WASHINGTON — To coincide with the debut of its new government cloud offering, Salesforce.com brought its Cloudforce conference here to the nation’s capital to trumpet the emergence of the social enterprise, which the company is touting as the next major evolution in business computing.
Salesforce is pressing corporate—and now government—customers to embrace social, open and collaborative cloud technologies in the workplace, arguing that CIOs can boost productivity with work tools that more closely resemble the social applications that have come to figure so prominently in people’s personal lives.
“Social is eating the Web. People are spending more time on social media sites than they are on the rest of the Internet,” says Vivek Kundra, Salesforce’s executive vice president of emerging markets. “Those enterprises that have embraced the social revolution have seen tremendous gains.”
A Social Approach That Cultivates, Creates and Engages
In that spirit, Salesforce has developed a three-tiered social approach that aims to help enterprises cultivate their own social profile, create a social network for employees and engage with customers.
Much of that effort follows the upheaval that the advent of social media has created in the marketing world, where the stewards of corporate brands have sought to engage with customers and critics alike on the social Web. Whether they are launching a new promotional initiative or doing damage control, marketers are in near consensus that if consumers are discussing their brand on social outlets, they need to be a part of the conversation.
“If you don’t do that, I don’t know what your business model is in five years, Angela Ahrendts, the CEO of Burberry, a luxury brand that has adopted Salesforce’s social applications, said in a video prepared for today’s Cloudforce conference.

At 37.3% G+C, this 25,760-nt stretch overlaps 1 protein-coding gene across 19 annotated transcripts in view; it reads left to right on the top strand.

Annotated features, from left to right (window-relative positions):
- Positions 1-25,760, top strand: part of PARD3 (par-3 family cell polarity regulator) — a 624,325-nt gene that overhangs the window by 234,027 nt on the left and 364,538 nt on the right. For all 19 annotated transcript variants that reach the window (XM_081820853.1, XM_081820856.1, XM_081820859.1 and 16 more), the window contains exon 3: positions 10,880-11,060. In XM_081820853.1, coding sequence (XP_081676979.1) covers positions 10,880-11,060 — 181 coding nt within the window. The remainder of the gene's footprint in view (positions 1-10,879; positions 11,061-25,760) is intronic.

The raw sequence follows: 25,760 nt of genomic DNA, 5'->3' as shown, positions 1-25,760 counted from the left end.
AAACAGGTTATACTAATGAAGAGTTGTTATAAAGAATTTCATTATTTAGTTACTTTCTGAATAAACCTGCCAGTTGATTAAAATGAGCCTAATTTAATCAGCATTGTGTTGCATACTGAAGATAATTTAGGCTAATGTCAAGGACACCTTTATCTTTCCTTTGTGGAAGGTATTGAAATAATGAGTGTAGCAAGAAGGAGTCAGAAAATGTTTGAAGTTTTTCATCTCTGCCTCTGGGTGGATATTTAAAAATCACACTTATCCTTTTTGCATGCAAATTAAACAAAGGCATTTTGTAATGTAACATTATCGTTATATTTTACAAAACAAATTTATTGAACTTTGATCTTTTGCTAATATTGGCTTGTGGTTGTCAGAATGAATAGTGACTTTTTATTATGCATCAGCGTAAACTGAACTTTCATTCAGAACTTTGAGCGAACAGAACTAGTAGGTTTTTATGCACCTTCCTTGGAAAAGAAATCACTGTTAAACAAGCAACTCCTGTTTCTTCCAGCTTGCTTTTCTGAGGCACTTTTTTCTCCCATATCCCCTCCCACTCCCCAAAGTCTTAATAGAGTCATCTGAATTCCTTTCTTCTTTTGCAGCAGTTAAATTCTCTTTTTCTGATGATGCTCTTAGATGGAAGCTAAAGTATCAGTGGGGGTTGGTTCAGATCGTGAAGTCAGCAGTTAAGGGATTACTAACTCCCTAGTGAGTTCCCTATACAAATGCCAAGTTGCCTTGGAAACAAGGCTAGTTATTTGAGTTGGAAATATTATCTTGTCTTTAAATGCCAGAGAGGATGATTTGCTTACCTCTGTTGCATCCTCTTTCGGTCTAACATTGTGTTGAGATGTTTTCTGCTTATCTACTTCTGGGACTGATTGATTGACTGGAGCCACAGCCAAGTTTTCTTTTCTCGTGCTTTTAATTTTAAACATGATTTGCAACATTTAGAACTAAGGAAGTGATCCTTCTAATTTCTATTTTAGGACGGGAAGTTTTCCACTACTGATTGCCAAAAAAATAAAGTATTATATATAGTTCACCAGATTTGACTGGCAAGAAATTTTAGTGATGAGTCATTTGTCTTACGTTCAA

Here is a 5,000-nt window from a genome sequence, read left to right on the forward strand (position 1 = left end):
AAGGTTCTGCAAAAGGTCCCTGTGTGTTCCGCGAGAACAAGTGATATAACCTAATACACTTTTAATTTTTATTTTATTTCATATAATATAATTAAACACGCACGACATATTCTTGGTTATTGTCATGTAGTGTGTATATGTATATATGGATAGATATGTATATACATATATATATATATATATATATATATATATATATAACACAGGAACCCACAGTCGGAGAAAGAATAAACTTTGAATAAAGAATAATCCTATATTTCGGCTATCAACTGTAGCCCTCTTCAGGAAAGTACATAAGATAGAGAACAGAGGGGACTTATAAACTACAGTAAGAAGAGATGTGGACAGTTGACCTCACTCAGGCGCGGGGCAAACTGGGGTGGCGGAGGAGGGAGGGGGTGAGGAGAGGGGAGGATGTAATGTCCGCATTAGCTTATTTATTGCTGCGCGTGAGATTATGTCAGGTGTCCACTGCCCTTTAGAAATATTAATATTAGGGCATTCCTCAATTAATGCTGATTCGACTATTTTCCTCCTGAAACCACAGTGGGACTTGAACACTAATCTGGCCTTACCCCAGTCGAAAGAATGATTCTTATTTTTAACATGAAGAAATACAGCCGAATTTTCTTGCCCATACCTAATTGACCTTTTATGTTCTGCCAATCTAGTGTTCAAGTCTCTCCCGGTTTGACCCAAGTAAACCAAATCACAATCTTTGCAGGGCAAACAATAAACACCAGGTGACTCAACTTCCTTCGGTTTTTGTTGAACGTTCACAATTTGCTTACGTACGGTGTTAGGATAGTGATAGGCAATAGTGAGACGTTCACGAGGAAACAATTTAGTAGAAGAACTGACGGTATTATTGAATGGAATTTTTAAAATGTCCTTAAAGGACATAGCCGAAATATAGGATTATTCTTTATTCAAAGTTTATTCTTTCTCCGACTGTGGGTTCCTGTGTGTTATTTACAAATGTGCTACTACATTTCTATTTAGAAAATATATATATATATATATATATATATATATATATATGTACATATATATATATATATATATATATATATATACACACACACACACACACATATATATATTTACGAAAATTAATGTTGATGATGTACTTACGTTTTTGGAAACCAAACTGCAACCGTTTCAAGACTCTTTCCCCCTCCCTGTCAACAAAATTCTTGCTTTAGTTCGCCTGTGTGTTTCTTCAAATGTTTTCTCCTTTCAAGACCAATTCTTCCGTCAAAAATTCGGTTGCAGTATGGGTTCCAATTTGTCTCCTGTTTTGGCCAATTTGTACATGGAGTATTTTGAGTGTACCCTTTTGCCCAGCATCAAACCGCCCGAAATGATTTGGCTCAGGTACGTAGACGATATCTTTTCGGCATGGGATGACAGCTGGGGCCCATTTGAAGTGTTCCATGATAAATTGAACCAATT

Salesforce has extended its reach on the social Web through a partnership with Radian6, a social-media-monitoring firm, to help customers cull through the daily churn of Facebook postings, tweets, YouTube videos and other online content to surface mentions of a specific company or product and glean insights about consumer sentiment and promotional opportunities.
In addition to providing tools to help enterprises engage on the public Web, Salesforce is touting a number of back-office and productivity applications on its platform that include a social dimension.
Chief among those offerings is the Chatter enterprise social networking app, which has already seen adoption by some 150,000 companies. Saleforces boasts that the streamlined collaboration that Chatter provides can reduce employees’ email volumes by 30 percent.
Salesforce.com’s Rypple Effect
On the back-office side, Salesforce has also been ramping up its cloud-based offerings with moves such as last year’s acquisition of Rypple, a human resources management system that Salesforce relaunched in March, providing HR managers with a social interface they can use to shake up the traditional approach to employee tracking and performance reviews. With Rypple, employees as well as managers can provide feedback on a co-worker’s performance or offer recognition of an accomplishment in a similar fashion as Facebook users can interact with their friends’ status updates.
“If we’re honest, many of our HR systems today have not kept pace with how we’re communicating with our employees. They’re on Twitter. They’re on Facebook. They have embraced social. They live in the social world,” says Monika Fahlbusch, Salesforce’s senior vice president of global employee success, a euphemistic title for the company’s head of human resources.
“Simply put, Salesforce Rypple is not your grandmother’s HR system,” she says.
Salesforce envisions its social enterprise tools extending into virtually every business process, from normally mundane functions like HR to public-facing operations like sales and customer service. Video-game-maker Activision, for instance, has tapped Salesforce to engage with its customers, who frequently report glitches in games on various online forums. Activision has set up its own social hub to curate those complaints, and has incorporated applications such as Apple’s FaceTime to help troubleshoot problems, and routinely interacts with gamers through its own app and social platforms like Facebook and Twitter.
“This is our vision of the social enterprise,” Kundra said. “The opportunity before us is to delight our customers and employees in a whole new way.”
Kenneth Corbin is a Washington, D.C.-based writer who covers government and regulatory issues for CIO.com.